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Nabil Ayouch Set to Direct Realist Hip Hop Musical ‘Positive School’ (EXCLUSIVE)

Film marks a follow-up to ‘Razzia,’ which hits the Rotterdam Festival this weekend and Sweden’s Göteborg Fest next week

Moroccan-French writer-director Nabil Ayouch, one of the most prominent film voices in the Arab World, is set to direct “Positive School,” a hybrid, realistically-shot hip hop musical which returns him to the Casablanca of his 2012 Cannes Un Certain Regard player “Horses of God” and 2016’s “Razzia,” a 2017 Toronto Platform premiere and Morocco’s Academy Award submission.

All three are grounded in the contemporary realities of Morocco which will no doubt be portrayed in “Positive School” with the sense of urgency and necessity which is one of Ayouch’s auteur hallmarks.

But “Horses of God” and “Razzia” chronicle how seething  frustration fuels violence – the Casablanca 2003 suicide bombings of “Horses of God,” the ex-student street protests of “Razzia”; or paralyzing despair. In contrast, inspired by real events in Casablanca and Ayouch’s own life, and set like “Horses of God” in Casablanca’s Sidi Moumen slum – a mix of low-rise HLM-style housing blocks and shanty town – “Positive School” looks set to record a much happier outcome, being inspired by a true-life cultural center lost in the midst of Sidi Moumen where former rapper Anas is teaching young kids, girls and boys, to express themselves through hip hop song and dance.

Ayouch and “Razzia” cinematographer Virginie Surdej and Amine Messadi have been researching “how to shoot the dance and choreography differently, in a very realistic, naturalistic way,” Ayouch told Variety.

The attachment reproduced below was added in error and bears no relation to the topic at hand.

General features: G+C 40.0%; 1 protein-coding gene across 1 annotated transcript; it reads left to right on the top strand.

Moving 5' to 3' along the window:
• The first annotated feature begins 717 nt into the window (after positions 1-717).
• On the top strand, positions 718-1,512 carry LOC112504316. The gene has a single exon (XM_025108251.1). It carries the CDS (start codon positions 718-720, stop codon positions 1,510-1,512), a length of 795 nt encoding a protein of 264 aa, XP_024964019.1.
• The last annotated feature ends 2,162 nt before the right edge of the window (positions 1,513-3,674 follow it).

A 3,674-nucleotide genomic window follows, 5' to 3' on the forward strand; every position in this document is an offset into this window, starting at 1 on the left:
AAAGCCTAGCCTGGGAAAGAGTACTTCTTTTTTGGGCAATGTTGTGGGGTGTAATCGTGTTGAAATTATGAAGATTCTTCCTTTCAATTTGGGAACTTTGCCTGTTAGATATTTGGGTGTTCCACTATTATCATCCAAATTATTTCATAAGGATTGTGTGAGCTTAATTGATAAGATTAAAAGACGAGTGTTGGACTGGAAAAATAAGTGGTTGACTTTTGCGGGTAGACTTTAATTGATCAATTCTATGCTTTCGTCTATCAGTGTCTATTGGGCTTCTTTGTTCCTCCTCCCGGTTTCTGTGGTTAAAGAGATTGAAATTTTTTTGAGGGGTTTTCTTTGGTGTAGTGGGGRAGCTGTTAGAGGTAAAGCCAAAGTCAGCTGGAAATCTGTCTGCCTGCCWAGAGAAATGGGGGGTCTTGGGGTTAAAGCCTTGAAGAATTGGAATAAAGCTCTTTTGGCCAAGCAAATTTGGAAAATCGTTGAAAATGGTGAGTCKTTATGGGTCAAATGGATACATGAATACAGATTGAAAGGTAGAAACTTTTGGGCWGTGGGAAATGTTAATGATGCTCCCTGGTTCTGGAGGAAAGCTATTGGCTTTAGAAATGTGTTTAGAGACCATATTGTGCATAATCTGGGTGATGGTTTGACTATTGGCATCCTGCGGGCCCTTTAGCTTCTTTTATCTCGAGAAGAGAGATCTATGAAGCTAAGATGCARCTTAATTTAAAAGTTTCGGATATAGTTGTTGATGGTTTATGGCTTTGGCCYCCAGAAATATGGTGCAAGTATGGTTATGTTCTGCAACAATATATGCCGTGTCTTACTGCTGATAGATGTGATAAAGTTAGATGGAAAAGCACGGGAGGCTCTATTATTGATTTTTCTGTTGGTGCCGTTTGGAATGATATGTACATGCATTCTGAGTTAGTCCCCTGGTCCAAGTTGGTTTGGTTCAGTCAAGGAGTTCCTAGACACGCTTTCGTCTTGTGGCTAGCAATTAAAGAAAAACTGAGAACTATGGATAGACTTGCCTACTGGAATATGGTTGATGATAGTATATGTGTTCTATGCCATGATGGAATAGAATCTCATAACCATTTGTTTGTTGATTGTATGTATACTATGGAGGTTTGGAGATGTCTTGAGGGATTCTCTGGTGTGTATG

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A fiction feature, “Positive School” will feature performances, both dance – new style and breakdance – and song: Rap and slam. The film will follow five main characters and Anas as the students battle obstacles to learning hip-hop, such as families’ opposition to young girls singing and dancing, which some claim is forbidden by Islam.

“Positive School” will show “how people who are told all the time by the state and institutions that violence should not be a way of expression can be taught another way of expression,” Ayouch said.

He added: “That’s what this teacher is doing, offering a new deal, regeneration, to these young kids who have nothing in this town. No place except this little cultural center where they can really express what they have inside. It’s giving people a sense of self-respect. It’s really civilization. It’s how to change the world.”

Moroccan hip hop is inspired by how black communities made themselves heard in the U.S. via hip-hop. “Positive School” will also be inspired by Ayouch’s personal experience. He grew up in the Paris suburb city of Sarcelles, a stronghold of HLMs with a large mixed ethnic community.

“The thing that changed my life and my destiny was a little cultural center, the Forum des Cholettes, exactly like the one where I’m going to shoot the film, one of the MJC (Maisons de la Jeunesse et de la Culture) network created by André Malraux.  It’s another way of seeing culture, not the culture of museums but the culture of proximity that is close to people,” Ayouch said.

He recalled: “That’s where I opened myself up to the world, learnt to tap-dance, sing, watched my first Eisenstein and Chaplin movies. I’m very convinced I would not be a director if I hadn’t gone there.”

Written by Ayouch, “Positive School” unites the producers of “Razzia” – one of the only public signs that a film has been a success for those involved: France’s Unité de Production and Les Films du Nouveau Monde, Morocco’s Ali N’ Productions, which is Ayouch’s own Casablanca-based label, and Belgium’s Artemis Productions.

“Positive School” will go into production from August.

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